Frustrations After The Esports Award 2020 Highlights One CS:GO Player And Multiple Battle Royale Players

Frustrations After The Esports Award 2020 Highlights One CS:GO Player And Multiple Battle Royale Players
Credit: Smurfson via YouTube

The Esport Awards for 2020 have released information regarding nominees, and there is a bit of salt and confusion stemming from this. With seemingly little rhyme or reason aside from whatever is the most popular, the lists have generated quite a buzz online and has the esport world scratching their collective head.

Interestingly, they have included professional players from Fortnite standing toe to toe with the uber-competitive titles such as Counter-Strike: Global OffensiveRainbow 6: Siege, and even Valorant. Note that this is not a hit against professional battle-royale players, but observation that the 2020 Esport Award nominees for the ‘Player of the Year’ award (and almost every other category) has frustrated a large swath of players across multiple titles.

For a genre that appears to offer far more random factors instead of consistent skill in tightly-knit maps, some are a bit flummoxed and frustrated that the Esports Award committee has managed to bypass some of the greatest players across a wide swath of extremely competitive titles, seemingly in favor of which players have more potential clout and following that would then drum up hype for the Esport Awards themselves.

Being that the Esport Awards are arguably a popularity contest instead of gauging merit and mental agility, achievements and fortitude, perhaps it should be expected; it still leaves a sour taste in the mouth of many players.

This is only for PC, as well; other areas are similarly puzzling to figure out precisely how the committee figured which nominations were contracted into the awards.

Shottzy was a Halo world champion two years ago on console prior to shifting to Call of Duty. Sinatraa was similarly nominated for PC Rookie of the Year in spite of blowing the competition out of the water within the Overwatch League before abandoning the team mid-season for Valorant.

Yet there in itself lies the challenge and difficulty of a singular entity attempting to claim that one individual player is ‘the best’ of 2020; w ide bevy of titles with players from all walks of life coming to compete in extremely varied circumstances. The best player of Call of Duty League going head to head against the best from Fortnite in a match of Rocket League proves nothing (yet offers obscene entertainment value) aside from which player happens to be better at aerial mechanics.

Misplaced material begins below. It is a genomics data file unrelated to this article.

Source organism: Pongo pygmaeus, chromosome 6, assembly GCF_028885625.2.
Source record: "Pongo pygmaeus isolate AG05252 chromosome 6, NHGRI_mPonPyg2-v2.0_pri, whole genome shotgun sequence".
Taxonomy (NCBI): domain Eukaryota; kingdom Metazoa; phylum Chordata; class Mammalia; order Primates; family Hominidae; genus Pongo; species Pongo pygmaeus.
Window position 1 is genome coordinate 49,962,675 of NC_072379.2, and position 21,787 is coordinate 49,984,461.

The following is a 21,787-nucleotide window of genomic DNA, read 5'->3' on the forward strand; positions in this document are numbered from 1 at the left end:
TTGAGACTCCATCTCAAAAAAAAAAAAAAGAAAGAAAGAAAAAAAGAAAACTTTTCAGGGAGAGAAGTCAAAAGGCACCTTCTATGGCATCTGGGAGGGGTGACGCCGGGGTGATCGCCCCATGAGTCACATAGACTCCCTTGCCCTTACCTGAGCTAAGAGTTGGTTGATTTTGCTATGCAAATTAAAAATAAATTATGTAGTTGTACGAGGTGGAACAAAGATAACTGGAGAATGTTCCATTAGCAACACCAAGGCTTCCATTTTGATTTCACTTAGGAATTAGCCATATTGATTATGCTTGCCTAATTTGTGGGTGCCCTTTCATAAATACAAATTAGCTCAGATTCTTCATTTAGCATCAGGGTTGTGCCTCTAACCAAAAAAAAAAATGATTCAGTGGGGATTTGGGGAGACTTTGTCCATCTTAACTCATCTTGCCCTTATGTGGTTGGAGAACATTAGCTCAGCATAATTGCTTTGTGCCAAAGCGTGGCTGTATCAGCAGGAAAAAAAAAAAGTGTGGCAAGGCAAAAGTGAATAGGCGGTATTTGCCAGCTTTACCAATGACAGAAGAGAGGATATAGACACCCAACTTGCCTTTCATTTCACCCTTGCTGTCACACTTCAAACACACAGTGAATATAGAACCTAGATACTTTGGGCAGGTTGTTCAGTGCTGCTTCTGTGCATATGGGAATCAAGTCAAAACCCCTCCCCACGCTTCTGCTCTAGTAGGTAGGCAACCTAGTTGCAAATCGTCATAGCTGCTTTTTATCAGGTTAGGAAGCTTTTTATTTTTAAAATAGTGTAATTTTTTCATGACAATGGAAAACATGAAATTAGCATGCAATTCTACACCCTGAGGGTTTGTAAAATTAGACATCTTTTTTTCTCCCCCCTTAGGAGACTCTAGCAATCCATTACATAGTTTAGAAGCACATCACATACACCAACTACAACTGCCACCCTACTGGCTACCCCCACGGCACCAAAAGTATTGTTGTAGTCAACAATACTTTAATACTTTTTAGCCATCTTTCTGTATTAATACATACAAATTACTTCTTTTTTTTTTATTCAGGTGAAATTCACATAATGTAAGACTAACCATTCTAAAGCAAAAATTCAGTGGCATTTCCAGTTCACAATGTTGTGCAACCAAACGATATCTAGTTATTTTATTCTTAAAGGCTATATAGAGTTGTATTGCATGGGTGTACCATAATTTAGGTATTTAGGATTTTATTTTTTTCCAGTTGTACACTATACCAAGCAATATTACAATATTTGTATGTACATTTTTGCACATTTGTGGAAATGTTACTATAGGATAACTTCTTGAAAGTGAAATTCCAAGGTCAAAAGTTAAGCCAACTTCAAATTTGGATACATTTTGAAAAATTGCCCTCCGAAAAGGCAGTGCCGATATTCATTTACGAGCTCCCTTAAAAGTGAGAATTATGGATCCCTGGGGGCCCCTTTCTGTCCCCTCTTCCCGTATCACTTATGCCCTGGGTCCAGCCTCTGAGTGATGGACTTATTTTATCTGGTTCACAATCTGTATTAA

In the same way, having a multi-title nomination pool seems to incite fans to simply vote for whichever title they enjoy to be represented instead of going through an arduous process of discovering which player has proven themselves to have a bevy of confidence and leadership throughout a year.

The committee continues to be seemingly disconnected in including Gaules, the Brazilian streamer largely responsible for a massive heft of death threats levied at teenagers because MIBR can’t shoot straight, in the Streamer of the Year category. Speculation that Gaules has appeared due to his Esport company in South America, which Valve saw fit to amusingly give free rein to for a regional major, and the amount of popularity he can offer to the awards.

Even the Esports Team of the Year award nominations are perplexing, offering up CS:GO‘s Vitality instead of EG, BIG, or Heroic who have all surmounted massive hurdles throughout the year. In Valorant, the Sentinels have put together a surprising competent team that continues to slap the opposition in every match up aside from when they meet Team SoloMid.

Regardless of whatever confusing reasoning the Esport Awards committee has for the pools that they’ve put together in nominees, and the rising levels of salt and bafflement from fans and players alike, these are the 2020 nominees. May whoever is the most popular win.